Now that ice buckets are turning over in dwindling numbers, the real challenge is for the ALS Foundation to prove that this financial windfall will amount to more than just a drop in the bucket. It is their chance to prove to the world that they can leverage this cash to make a real difference in the lives of those suffering with the debilitating disease once known as Lou Gehrig’s Disease. They have seen donations go up several hundred percent this year. Will they prove that they are worth their weight in gold, or cold, hard cash, in this case?
I used to work for a non-profit and I know how wasteful they can be. It doesn’t take long before expensive trade shows, fundraising galas, overhead and administrative costs eat a big chunk of the annual budget. Before you know it, there is very little to show for all the fundraising efforts.
If ALS Foundation is smart, they’ll be strategic and fiscally responsible to ensure that all the money raised through the once-in-a-lifetime, grassroots marketing campaign makes the biggest impact. And equally as important, they’ll tell their success story in such a compelling way as to generate an even bigger buzz over what was accomplished thanks to all the ice buckets being drained.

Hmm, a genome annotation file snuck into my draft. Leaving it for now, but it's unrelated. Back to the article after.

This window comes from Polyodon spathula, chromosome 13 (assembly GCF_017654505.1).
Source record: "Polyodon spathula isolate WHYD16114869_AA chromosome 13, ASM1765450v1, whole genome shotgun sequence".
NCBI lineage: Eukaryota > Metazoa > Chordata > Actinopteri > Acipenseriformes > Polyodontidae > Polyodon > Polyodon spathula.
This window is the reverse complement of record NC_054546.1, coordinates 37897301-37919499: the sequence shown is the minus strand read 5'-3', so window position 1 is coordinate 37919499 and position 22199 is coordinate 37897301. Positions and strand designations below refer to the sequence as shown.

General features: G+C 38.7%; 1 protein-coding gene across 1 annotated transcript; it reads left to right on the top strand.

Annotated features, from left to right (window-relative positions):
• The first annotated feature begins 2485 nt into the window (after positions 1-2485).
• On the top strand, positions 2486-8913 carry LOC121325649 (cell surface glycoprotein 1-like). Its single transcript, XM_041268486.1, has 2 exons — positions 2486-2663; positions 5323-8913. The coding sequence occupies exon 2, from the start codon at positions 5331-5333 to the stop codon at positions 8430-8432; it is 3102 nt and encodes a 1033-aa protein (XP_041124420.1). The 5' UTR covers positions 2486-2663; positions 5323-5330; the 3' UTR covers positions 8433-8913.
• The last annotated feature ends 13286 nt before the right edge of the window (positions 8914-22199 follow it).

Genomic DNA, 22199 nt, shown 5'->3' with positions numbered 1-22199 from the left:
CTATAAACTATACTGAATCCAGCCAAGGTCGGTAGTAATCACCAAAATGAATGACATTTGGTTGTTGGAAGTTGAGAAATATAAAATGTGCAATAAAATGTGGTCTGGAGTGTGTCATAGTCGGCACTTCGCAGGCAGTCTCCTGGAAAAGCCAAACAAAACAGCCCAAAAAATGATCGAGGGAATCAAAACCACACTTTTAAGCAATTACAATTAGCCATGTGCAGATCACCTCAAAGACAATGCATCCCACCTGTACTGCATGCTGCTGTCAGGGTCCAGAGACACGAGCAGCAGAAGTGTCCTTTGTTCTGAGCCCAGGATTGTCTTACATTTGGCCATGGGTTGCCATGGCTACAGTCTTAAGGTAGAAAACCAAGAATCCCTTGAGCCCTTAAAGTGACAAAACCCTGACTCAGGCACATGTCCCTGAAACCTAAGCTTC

Otherwise, this will go down just as cynics and skeptics predict, as just another cute publicity stunt with no real or sustainable value. Once all the viral video stunts fade into obscurity, who will remember the ALS Ice Bucket Challenge or the millions of dollars it raised?
On a counterpoint, I wonder why Climb For Water, Clean WaterAction and other similar charities haven’t jumped on the anti-ice bucket bandwagon to raise awareness of their fight for sustainable water systems in underprivileged parts of the world. That seemed like a no-brainer, but the opportunity is passing them by quickly.
Time will tell. Count me among the skeptics.